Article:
Mario Fiestas remembers fishing with his grandfather as a boy off the coast of San José in northern Peru.
“They were guided only by the elements,” says Mario. “The color of the water, how the birds gathered, the position of the stars. At night, they knew they were home, because each beach has its own unique sound.”
For generations, Mario’s community has fished those waters, bobbing in the cold of the Humboldt Current, a meteorological wonder that is home to some of the most abundant and biodiverse marine life on the planet.
Up until recently, the roughly 3,300 artisanal vessels like Mario’s that fish for squid and mahi in Peru operated largely off the grid. Not registered with the Peruvian government, they were unable to meet international sustainability standards that would enable broader access to export markets, or advocate for the management of a fishery that sustained them.
With the support of the Walton Family Foundation, local organization Sociedad Peruana de Derecho Ambiental (SPDA) and the U.S.-registered nonprofit Sustainable Fisheries Partnership (SFP) partnered with the Peruvian government to work on ways for these artisanal fleets to gain institutional recognition, access fishing rights and start operating in the formal economy. To obtain and keep their formalization, artisanal fishers also commit to state regulations that protect the sustainability of the resource.
It’s part of an ongoing effort by the foundation and its partners to build a broad, inclusive coalition to support nature-based solutions that improve ocean health, build demand for sustainable seafood, increase incentives for fishers to use nature-friendly practices and advocate for climate-friendly ocean policy.
To aid in the formalization of the Peruvian artisanal squid fishery, the partnership between SPDA, SFP and the Peruvian government built an online platform that supports the registration of each fisher and their vessel.
This transparent system supports international supply chains as they look for sustainably-caught squid and also artisanal fishers seeking recognition by their government as an important and productive sector of the economy.
As a long-time community leader, Mario now heads the San José Limited Fishing Cooperative.
“Suddenly, there was oversight on the part of the state who told us our boats were not up to the required measurements,” says Mario. “We realized that if we did not unite through a cooperative and formalize through the government, we were not going to move forward.”
The global pandemic – which hit as formalization had just gotten underway – drove this point home even further for Mario and his cooperative. Registrations stalled and fishers who were not yet part of a formal economy received no economic support to sustain their business through the crisis. “We paid a high price,” he says.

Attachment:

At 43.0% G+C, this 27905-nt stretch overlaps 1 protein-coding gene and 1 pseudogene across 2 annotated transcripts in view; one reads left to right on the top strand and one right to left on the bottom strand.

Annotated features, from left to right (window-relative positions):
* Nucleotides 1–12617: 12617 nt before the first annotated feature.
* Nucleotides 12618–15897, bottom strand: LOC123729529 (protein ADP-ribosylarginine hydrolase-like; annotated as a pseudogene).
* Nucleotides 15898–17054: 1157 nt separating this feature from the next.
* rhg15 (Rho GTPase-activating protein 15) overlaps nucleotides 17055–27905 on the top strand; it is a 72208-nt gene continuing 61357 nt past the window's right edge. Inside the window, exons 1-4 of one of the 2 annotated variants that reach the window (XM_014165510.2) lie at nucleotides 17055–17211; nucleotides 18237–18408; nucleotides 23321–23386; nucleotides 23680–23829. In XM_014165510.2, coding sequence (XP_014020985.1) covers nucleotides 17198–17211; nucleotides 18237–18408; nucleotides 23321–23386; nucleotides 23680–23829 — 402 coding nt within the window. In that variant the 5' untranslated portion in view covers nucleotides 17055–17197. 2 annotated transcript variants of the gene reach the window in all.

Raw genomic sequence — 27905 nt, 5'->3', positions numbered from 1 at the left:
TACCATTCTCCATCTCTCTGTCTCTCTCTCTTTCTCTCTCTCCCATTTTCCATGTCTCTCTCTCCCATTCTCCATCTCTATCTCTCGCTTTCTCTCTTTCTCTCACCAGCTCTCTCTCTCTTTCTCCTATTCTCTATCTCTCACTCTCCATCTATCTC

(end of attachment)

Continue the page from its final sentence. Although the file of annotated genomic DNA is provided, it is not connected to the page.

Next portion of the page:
The government has set an initial goal of 100% formalization by mid-2022. In Mario’s cooperative alone, 180 vessels are currently in-process. The cooperative has also purchased refrigerated trucks and adapted their boats to help members travel further out to sea, improving both product quality and workplace conditions.
“Now, we have insulated storage, warehouses and more powerful engines. The boats have cabins for the crew where they can rest properly and spaces for hygienic needs.”
Formalization of the artisanal fishers has also driven home the importance of a well-managed fishery.
“The fisherman's mentality, before 2018, was that of an extractor — ‘I bring my product, I leave it on the dock and others do the rest,’ ” says Mario. “Now we understand that we have to maintain the resource. It maximizes the opportunity to monetize. That is opening our minds. We are empowering ourselves.”
As registration has grown, Mario sees NGO partners as advocates for his success.
For example, when the government was slow to process registrations in 2020, NGO partners worked with more than 20 major buyers of squid in the U.S. and Europe to call on the relevant institutions to accelerate the formalization of the Peruvian artisanal fleet.
“The presence of NGOs in artisanal fishing has been very important,” he says. “They have paid us a lot of attention and have helped us understand the regulations and the processes of formalization. It’s a recognition that we are a productive and economic force.”
“Artisanal fishers have always been among the lowest status in Peru,” says Mario. “It was a messy enterprise and a very hard life.”
But as the fishery has become formalized, their communities are reaping the benefits, both from the government and from a stable, higher price for their product.
“Fishing is suddenly a source of work that equals pride,” says Mario. “It empowered us to sell the product directly. And people are taking notice. This effort has not been in vain.”
Read the Spanish version of this story here.